Strung across chaotic streets and through mazes of yard-wide alleys, the iconic green flags of the Islamic Resistance Movement, better known as Hamas, festoon the gray acres of cement-block buildings.
Here in the streets where Hamas was born a quarter-century ago, the public trappings of ascendant Islamist power are impossible to miss.
After prayers, men old enough to remember the 1967 Arab-Israeli war, which began a decades-long occupation of Gaza, claim Hamas has finally won a fight with Israel and should now march on Tel Aviv.
But as the nervous ecstasy of conflict gives way to a grim status quo, there are already signs, even here, to suggest that any power Hamas has derived from its recent conflict with Israel is fading. The change in sentiment is coming gradually, along generational and gender lines, and suggests a limit to any political benefits for Hamas gained through armed conflict.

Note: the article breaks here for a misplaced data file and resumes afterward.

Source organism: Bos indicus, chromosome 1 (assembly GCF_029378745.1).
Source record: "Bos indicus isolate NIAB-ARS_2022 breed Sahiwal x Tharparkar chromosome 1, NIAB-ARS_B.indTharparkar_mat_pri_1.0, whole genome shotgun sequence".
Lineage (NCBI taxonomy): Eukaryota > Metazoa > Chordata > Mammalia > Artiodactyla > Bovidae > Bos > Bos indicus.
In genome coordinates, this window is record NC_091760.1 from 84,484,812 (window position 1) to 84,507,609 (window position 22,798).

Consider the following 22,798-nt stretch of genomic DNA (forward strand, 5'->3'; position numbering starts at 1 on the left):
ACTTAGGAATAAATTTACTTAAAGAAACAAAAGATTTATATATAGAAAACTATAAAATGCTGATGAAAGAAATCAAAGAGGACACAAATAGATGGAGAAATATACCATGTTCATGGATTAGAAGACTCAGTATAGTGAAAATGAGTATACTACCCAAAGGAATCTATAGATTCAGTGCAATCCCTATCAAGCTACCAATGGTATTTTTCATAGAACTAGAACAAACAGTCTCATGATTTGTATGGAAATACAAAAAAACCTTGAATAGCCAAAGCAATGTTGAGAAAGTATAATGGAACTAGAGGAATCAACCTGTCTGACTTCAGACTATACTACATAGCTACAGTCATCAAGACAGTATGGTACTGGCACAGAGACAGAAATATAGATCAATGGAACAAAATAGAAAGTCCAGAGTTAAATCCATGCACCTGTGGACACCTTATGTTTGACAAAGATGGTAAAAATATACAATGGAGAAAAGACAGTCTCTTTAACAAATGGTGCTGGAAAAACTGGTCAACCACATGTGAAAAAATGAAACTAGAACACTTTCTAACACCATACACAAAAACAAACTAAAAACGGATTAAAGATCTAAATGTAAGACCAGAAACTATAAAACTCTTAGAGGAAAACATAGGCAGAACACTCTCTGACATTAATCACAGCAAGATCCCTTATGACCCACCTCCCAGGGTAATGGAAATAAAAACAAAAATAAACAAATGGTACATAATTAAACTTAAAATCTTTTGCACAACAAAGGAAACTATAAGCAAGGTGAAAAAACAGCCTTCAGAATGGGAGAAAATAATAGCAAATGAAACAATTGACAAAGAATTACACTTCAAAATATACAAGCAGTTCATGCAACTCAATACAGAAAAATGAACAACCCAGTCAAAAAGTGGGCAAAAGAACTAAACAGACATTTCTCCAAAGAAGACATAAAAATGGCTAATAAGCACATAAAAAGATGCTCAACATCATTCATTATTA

As older men speak of an imminent return to lost family land inside Israel, many younger men, who grew up in the bitter decades after the first Palestinian uprising, ask what precisely Hamas accomplished during the eight-day confrontation.
So, too, do some of this refugee camp’s women.
“What kind of victory?” asked Um Ram Abu Rokba, covered in pious, Islamic-style dress as she walked home from afternoon prayer. “They are lying to the people, it is a kind of blackmail.”